Q&A: Full of excuses

 

Become curious about the ways in which you justify your overeating, and be open to the possibility that it’s only valid if you want it to be. The addictive thinking is inevitable; it will be very helpful for you to fully expect to have all of these excuses. The more you can observe and perhaps even become fascinated with them, the more you’ll be able to live alongside them and not buy into them as often. All you really need to do is to think, ‘Oh, there’s another one of those excuses’ and then you’ll see that you don’t have to go ahead and overeat.

It’s not the thoughts that matter – it’s whether or not you act on them. Provided you have a strong sense of freedom about what you eat, you will be able to view them as just that: thoughts. Consider that if it’s your fabulous, human ability to think that got you into this trouble, then it’s your fabulous, human ability to think that can get you out of it.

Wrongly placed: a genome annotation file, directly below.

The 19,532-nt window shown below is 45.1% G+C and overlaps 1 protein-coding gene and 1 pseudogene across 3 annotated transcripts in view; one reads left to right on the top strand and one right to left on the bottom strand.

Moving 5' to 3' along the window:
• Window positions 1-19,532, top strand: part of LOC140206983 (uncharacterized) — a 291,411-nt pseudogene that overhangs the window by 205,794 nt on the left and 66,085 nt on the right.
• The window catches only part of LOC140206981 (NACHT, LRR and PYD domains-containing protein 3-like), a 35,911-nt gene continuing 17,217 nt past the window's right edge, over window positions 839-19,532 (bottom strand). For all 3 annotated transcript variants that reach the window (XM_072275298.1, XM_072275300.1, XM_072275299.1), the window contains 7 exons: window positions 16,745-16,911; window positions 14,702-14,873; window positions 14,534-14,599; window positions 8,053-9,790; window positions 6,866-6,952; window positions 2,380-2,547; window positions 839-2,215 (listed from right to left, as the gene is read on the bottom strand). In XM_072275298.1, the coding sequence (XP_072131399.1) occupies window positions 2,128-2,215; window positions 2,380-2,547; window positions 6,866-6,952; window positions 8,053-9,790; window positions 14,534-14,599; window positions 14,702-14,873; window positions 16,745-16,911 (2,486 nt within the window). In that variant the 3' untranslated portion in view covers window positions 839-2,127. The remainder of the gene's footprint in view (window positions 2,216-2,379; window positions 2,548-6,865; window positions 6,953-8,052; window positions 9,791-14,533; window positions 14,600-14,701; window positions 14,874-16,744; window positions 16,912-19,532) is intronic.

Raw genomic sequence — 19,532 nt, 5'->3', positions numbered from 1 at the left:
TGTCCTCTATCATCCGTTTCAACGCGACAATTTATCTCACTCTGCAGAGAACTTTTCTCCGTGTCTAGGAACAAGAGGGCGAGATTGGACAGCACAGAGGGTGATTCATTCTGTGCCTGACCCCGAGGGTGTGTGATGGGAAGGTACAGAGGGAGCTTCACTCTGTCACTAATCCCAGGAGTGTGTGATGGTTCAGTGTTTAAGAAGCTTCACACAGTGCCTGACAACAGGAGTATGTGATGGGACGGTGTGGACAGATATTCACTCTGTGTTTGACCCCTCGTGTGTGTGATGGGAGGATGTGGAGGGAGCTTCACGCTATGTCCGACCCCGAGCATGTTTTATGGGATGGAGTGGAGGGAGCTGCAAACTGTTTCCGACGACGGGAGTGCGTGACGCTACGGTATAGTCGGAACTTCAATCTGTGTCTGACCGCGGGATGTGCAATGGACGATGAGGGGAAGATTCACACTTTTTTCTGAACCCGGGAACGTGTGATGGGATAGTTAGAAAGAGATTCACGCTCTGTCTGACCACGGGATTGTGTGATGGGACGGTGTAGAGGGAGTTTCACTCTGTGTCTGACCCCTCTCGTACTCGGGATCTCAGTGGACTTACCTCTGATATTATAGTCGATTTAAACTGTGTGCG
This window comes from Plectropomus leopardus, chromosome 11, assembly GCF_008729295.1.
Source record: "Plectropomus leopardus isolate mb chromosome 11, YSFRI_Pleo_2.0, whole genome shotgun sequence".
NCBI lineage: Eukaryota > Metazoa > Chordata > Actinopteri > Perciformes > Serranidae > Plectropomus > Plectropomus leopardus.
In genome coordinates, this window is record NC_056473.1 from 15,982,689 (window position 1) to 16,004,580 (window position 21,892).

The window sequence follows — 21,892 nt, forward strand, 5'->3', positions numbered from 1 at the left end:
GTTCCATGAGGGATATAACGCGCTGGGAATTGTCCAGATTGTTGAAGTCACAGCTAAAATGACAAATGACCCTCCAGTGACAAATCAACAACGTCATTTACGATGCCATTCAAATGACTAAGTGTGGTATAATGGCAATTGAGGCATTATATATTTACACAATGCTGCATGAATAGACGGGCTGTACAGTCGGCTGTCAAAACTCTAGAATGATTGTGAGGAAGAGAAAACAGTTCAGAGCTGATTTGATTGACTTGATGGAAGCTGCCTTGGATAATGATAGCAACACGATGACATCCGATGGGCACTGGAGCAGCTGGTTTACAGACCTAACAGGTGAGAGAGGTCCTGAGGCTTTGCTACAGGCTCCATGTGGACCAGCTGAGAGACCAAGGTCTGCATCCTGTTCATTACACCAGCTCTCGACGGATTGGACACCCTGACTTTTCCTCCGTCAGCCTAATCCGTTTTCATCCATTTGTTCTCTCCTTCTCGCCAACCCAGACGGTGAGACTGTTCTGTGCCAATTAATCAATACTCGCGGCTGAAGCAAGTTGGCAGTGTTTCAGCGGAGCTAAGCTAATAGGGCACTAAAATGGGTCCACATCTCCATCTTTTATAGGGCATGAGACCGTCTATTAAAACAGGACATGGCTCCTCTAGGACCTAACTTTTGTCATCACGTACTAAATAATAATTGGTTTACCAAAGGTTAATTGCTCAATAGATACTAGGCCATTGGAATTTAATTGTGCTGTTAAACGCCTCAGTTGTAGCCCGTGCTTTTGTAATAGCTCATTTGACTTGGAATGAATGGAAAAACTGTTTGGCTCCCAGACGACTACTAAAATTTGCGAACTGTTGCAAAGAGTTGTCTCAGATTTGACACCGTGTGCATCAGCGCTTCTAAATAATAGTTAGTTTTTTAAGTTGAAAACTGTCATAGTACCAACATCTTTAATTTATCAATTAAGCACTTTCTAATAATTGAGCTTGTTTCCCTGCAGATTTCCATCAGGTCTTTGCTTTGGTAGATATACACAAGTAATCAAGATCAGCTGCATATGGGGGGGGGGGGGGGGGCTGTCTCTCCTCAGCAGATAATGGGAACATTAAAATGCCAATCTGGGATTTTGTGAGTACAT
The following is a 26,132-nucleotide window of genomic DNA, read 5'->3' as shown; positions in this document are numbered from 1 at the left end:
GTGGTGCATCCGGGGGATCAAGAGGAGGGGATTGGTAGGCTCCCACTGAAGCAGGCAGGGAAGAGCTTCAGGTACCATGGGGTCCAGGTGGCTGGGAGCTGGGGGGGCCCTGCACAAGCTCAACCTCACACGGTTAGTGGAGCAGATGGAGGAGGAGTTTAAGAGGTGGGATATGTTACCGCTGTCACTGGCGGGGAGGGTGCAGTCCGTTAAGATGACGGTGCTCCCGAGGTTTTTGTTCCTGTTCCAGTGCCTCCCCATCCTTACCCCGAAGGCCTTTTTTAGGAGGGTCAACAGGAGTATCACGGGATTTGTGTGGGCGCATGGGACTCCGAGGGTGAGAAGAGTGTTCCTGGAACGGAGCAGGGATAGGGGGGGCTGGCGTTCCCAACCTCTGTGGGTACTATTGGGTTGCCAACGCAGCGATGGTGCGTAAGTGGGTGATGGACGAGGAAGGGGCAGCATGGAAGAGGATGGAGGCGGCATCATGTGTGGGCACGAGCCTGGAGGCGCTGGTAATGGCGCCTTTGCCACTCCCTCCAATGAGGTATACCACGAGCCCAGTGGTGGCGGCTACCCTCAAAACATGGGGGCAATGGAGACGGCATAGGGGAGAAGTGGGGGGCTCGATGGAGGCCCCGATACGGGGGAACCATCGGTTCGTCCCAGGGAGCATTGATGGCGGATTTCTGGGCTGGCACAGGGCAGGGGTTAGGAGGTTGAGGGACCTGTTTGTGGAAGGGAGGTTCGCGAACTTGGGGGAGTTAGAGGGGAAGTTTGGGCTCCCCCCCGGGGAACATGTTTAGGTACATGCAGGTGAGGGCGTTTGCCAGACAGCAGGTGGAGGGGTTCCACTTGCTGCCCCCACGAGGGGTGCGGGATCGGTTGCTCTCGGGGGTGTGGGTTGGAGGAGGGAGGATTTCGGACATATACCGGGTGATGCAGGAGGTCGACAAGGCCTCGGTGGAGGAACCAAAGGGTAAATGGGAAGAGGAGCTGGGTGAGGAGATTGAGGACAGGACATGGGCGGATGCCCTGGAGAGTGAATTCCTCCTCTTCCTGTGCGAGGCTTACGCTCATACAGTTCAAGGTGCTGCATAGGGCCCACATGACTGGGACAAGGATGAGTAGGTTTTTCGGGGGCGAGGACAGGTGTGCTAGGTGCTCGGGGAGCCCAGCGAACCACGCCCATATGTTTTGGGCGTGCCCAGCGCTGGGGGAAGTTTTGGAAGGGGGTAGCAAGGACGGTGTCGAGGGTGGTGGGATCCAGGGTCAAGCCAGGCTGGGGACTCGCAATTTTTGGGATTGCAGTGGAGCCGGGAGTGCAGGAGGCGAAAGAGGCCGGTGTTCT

NOTES

  1. “License to sin: Self-licensing as a mechanism underlying hedonic consumption.” De Witt Huberts JC, Evers C (2012) European Journal of Social Psychology 42(4): 490-496
  2. “Effects of false weight feedback on mood, self-evaluation, and food intake in restrained and unrestrained eaters.” McFarland T, Polivy J (1998) Journal of Abnormal Psychology 107(2): 312-318
  3. “Goals as excuses of guides: The liberating effect of perceived goal progress on choice.” Fishbach A, Dhar R (2005) Journal of Consumer Research 32: 370-377

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Comments

  1. Ursula

    Handy advice here, which I need at the moment! It’s that time of year where excuses abound – “What the hell, it’s Christmas” etc etc…. I’m aware of a real pull between thinking this, and not wanting to use it as an excuse for satisfying my addictive desire.

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